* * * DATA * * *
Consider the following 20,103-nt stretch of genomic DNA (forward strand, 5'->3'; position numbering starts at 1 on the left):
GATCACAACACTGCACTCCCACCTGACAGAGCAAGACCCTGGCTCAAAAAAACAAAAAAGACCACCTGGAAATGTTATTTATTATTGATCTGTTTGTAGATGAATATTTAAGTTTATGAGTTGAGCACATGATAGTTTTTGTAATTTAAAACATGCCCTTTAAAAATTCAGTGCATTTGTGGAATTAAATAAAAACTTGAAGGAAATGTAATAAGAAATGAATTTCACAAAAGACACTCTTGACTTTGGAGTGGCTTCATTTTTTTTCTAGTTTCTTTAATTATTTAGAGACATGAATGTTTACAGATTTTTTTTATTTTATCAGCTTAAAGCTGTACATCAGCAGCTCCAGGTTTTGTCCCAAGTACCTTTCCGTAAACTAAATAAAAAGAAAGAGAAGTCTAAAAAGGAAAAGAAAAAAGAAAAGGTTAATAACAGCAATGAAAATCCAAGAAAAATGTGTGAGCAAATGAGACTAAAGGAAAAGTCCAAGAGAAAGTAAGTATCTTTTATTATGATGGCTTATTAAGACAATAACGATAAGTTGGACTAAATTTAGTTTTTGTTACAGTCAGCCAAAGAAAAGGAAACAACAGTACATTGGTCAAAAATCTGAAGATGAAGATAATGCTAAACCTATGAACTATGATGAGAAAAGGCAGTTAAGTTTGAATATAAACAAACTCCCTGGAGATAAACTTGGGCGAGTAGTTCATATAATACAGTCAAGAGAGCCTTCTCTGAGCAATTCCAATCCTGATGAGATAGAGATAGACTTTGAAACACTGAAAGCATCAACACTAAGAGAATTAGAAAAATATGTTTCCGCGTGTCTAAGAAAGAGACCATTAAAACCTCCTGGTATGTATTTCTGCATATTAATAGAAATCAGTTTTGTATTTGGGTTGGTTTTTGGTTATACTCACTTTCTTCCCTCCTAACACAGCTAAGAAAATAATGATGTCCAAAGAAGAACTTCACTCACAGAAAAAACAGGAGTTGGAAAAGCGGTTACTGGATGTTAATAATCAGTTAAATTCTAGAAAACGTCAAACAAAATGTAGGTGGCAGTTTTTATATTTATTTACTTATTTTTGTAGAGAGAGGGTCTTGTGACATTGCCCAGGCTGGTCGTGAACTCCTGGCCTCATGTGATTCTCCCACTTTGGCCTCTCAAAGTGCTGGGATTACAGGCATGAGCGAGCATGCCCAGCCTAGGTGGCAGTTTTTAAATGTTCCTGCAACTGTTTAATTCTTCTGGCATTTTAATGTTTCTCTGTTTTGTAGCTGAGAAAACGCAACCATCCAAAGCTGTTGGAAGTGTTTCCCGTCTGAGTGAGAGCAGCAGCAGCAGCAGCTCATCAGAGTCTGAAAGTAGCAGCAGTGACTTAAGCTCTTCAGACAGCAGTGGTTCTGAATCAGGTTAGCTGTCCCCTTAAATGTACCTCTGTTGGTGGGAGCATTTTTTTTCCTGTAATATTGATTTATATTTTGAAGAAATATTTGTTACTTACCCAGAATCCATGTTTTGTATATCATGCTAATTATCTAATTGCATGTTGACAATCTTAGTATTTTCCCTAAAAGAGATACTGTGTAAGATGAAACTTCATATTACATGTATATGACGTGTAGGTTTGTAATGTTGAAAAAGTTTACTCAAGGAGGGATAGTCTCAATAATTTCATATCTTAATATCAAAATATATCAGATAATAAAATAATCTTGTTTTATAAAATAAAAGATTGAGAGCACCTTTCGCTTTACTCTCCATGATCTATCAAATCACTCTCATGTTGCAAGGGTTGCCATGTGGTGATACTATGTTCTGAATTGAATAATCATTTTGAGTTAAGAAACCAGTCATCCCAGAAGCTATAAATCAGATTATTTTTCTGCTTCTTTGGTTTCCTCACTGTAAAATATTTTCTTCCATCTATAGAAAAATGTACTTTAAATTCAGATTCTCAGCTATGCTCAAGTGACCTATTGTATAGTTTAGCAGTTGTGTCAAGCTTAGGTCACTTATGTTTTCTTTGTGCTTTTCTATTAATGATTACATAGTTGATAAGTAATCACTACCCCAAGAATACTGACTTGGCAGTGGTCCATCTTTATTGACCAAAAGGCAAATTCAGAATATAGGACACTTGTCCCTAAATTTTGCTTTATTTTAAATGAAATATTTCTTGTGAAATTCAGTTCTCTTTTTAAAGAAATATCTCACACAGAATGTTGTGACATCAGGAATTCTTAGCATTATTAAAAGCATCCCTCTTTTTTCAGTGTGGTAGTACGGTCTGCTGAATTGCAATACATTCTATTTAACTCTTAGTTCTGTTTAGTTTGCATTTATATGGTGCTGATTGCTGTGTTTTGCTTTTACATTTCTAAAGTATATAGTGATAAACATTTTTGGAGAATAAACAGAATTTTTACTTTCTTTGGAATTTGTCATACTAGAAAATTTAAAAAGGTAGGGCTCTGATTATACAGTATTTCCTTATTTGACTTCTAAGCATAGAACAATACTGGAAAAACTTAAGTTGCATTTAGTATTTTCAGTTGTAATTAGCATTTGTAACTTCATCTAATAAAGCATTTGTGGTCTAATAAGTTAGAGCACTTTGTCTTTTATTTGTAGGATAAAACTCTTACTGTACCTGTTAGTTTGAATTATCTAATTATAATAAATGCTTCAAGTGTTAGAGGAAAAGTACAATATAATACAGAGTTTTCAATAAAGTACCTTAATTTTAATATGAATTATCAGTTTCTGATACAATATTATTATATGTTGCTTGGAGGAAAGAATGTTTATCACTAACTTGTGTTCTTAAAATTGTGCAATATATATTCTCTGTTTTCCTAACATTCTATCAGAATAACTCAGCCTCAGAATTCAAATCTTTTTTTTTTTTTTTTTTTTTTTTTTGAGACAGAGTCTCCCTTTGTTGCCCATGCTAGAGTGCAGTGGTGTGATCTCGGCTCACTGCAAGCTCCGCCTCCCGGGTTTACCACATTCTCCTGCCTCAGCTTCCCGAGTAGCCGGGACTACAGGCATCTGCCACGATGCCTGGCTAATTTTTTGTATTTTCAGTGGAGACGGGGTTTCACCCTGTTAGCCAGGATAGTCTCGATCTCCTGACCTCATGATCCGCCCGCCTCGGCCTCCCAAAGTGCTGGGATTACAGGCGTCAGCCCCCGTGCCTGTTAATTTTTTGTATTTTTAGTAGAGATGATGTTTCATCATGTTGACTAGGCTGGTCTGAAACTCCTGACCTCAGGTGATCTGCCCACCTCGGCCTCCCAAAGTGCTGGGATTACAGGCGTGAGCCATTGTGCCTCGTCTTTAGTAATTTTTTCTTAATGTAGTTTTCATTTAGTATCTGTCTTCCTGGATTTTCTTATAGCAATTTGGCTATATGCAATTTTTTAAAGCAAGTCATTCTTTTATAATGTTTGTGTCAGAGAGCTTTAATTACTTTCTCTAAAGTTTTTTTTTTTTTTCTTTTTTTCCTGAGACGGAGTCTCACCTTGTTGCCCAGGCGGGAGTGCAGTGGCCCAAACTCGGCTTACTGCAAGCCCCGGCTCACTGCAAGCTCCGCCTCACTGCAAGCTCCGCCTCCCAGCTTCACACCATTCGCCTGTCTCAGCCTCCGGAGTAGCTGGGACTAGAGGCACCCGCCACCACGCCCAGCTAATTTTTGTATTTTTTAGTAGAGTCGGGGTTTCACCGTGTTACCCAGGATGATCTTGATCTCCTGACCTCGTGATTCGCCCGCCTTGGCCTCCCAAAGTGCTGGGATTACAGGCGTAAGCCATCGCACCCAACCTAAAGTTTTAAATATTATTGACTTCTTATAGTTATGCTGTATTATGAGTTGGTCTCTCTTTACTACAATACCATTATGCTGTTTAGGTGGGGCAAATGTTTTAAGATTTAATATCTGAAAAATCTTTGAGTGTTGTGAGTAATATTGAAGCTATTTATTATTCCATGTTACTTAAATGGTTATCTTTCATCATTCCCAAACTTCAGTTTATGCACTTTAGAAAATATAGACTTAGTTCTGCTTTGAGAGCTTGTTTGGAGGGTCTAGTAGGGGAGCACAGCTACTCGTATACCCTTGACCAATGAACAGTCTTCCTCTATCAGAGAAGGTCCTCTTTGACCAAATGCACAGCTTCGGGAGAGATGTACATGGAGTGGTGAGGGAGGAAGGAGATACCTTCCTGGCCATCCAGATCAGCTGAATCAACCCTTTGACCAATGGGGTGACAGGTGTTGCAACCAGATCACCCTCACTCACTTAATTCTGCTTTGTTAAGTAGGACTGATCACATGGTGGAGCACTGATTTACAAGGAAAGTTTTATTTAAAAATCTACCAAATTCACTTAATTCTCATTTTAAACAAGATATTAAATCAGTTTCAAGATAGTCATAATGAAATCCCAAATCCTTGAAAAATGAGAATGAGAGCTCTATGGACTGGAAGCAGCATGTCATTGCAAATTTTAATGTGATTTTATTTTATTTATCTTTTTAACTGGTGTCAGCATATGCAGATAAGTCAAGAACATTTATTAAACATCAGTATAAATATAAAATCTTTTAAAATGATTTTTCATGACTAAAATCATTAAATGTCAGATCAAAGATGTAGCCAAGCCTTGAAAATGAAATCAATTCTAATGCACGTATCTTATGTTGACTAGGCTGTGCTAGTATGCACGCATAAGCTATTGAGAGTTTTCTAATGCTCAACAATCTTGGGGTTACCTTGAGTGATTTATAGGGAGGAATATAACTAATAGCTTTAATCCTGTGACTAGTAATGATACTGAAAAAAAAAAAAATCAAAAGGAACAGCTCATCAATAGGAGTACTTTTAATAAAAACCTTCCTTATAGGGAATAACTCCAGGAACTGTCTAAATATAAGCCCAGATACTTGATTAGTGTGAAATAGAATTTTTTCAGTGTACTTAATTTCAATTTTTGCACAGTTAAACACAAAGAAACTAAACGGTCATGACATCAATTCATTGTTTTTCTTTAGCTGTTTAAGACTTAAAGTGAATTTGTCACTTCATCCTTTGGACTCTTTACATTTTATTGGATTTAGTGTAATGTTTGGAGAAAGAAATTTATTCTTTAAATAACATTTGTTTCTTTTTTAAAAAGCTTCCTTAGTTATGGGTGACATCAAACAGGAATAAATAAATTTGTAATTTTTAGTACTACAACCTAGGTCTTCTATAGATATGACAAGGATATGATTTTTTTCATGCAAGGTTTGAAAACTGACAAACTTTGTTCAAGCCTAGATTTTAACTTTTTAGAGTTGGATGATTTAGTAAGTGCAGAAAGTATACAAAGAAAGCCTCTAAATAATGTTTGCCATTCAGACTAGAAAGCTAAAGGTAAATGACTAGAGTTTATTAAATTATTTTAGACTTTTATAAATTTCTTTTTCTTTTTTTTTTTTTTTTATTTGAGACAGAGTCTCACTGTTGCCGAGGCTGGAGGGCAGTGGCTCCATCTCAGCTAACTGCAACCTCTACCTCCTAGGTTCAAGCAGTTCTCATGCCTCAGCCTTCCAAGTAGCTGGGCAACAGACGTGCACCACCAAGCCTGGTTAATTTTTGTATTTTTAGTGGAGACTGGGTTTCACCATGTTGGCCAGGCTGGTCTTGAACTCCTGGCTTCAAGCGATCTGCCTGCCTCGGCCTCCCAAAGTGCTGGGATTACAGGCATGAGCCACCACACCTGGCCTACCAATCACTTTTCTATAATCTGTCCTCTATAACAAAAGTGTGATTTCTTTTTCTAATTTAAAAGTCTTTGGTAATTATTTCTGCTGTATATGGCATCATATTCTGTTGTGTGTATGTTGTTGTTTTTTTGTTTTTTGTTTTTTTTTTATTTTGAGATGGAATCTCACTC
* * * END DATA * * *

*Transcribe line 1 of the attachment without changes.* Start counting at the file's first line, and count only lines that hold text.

Consider the following 20,103-nt stretch of genomic DNA (forward strand, 5'->3'; position numbering starts at 1 on the left):